More city youth splurging on jets
Divyank Trakia, a 28-year-old entrepreneur, can hardly wait for next weekend. Instead of the usual pub-hopping, he will pilot his latest acquisition, a six-seater Turbo Stationair aircraft.mumbai Updated: Mar 07, 2010 01:34 IST
Divyank Trakia, a 28-year-old entrepreneur, can hardly wait for next weekend.
Instead of the usual pub-hopping, he will pilot his latest acquisition, a six-seater Turbo Stationair aircraft.
“It was a dream to have my own flying machine,” said the co-founder of a marketing portal for whom flying is a hobby. He now awaits a final clearance, expected this week.
Trakia — who got his private pilot licence in 10 days from a US-based flying school last year — is amongst a small but growing breed of young fliers prepared to splurge to soar.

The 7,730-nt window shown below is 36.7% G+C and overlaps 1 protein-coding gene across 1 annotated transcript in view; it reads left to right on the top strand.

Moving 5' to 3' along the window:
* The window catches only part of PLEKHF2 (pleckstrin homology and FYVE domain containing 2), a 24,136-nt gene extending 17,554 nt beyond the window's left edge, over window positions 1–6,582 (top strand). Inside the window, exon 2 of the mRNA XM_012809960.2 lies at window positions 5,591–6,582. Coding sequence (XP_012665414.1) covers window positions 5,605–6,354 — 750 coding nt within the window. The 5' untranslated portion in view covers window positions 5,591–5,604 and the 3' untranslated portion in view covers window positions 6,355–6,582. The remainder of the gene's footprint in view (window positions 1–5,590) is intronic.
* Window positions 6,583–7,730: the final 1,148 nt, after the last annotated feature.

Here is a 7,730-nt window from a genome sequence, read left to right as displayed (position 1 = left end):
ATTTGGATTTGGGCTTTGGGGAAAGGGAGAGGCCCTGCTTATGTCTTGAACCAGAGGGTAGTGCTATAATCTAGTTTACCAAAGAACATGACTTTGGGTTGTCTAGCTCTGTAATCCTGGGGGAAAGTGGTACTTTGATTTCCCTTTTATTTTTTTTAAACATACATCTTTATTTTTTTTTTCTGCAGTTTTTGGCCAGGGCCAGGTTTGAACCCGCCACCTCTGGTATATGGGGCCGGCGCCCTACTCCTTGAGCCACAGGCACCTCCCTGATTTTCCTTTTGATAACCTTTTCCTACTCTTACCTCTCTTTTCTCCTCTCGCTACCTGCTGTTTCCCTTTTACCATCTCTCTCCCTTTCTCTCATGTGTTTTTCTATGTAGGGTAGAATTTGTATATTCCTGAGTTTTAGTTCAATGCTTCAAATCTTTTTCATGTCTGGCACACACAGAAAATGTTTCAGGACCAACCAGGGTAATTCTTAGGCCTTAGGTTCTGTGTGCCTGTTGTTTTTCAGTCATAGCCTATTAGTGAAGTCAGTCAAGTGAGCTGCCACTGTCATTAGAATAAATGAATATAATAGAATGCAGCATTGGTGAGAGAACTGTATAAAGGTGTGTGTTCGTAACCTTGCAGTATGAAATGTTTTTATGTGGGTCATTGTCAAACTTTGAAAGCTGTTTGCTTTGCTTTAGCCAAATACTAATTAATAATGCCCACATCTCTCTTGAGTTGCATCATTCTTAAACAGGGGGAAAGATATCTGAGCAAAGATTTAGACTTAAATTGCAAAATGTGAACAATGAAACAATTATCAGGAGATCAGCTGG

While the price of a new aircraft starts at Rs 1 crore, a second-hand one could range between Rs 50 lakh and Rs 80 lakh.
In the past year, the cost of twin-engine or single-engine planes has dropped by 25 to 30 per cent while sales have soared.
Airnetz aviation, a city-based private charter company, said sales figures have risen 40 to 50 per cent during this time.
“I got my flying licence when I was 20. It took me 10 years to get the right price for buying a plane,” said Nilesh Shanklesha, a city-based jeweller.
“There are about 395 people who fly as a hobby in India. The number is only growing,” said Ameya Gore, spokesperson, Airnetz aviation.
The number of operators for non-scheduled — or private chartered — aircraft has grown from 75 to 135 in the past year.
“Those who fly as a hobby often order their aircraft through non-scheduled operators, who do not have to pay import duty,” said an official from a private charter firm requesting anonymity.